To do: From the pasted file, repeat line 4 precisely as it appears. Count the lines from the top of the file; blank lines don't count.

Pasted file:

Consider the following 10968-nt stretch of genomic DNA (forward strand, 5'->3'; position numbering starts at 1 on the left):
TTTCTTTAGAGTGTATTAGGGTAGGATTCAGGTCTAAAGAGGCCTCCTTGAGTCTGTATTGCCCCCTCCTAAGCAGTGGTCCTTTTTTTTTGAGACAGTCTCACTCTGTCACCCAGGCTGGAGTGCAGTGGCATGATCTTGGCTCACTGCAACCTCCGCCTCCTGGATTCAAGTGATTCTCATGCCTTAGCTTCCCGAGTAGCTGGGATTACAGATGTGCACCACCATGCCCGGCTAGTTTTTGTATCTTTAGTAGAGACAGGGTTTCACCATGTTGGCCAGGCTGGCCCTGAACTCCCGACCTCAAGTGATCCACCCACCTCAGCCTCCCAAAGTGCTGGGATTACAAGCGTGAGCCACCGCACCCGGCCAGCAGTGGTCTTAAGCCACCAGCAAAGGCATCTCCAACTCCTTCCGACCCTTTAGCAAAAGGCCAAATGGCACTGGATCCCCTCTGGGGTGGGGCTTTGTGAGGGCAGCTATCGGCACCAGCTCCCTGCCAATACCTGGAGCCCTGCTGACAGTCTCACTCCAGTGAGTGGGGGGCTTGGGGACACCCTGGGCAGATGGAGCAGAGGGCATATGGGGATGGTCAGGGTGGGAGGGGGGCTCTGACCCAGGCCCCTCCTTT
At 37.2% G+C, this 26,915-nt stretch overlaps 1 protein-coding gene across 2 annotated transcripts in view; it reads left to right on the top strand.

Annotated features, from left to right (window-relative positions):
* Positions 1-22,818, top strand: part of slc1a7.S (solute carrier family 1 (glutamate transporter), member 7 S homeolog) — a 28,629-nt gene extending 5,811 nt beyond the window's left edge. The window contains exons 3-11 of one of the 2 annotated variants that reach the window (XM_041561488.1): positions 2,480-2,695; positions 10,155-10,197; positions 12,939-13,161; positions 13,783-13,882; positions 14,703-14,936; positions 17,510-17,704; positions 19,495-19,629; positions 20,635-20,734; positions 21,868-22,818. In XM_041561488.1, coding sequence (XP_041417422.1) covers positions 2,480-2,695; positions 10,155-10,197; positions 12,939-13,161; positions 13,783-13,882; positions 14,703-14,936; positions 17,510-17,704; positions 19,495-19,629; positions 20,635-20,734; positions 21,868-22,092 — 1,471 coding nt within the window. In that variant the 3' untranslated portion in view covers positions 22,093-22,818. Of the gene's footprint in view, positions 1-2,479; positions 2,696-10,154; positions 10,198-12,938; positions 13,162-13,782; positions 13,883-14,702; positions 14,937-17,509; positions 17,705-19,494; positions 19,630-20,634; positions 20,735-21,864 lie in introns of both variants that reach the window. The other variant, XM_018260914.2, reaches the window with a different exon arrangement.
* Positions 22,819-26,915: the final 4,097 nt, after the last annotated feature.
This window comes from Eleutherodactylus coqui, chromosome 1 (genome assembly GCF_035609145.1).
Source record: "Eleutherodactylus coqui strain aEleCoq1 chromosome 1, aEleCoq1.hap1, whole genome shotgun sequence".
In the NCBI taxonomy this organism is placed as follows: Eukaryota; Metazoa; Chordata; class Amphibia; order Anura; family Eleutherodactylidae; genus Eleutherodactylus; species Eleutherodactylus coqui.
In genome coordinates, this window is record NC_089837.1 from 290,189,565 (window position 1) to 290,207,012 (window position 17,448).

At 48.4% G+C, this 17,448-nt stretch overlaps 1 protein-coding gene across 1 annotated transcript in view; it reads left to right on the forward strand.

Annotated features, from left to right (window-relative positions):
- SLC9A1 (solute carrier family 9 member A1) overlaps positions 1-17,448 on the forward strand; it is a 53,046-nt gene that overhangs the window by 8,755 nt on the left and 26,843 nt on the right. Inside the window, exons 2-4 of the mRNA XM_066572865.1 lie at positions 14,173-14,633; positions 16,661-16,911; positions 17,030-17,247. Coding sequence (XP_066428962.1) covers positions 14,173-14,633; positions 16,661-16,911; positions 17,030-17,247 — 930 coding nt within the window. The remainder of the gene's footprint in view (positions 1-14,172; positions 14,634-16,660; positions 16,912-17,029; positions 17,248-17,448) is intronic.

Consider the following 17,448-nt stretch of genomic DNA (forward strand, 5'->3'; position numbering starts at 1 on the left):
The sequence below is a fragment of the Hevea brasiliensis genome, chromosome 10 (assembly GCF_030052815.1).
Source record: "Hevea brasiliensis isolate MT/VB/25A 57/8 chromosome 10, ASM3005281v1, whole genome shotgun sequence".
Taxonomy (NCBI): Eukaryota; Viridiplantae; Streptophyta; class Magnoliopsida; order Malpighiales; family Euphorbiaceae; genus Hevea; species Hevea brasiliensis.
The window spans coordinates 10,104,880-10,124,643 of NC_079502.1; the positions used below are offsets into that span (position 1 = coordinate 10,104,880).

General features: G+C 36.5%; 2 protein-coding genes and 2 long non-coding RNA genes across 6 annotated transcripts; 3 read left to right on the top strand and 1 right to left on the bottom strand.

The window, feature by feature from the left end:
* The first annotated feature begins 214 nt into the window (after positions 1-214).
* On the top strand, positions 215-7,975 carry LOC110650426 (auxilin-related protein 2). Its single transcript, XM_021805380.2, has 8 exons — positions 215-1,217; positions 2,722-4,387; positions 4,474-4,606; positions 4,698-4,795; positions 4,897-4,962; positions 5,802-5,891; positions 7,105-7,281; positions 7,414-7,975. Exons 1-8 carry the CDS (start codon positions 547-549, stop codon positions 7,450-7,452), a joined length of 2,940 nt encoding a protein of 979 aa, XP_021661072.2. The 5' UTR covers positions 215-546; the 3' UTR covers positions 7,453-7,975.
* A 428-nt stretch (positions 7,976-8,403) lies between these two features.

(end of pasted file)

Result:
Annotated features, from left to right (window-relative positions):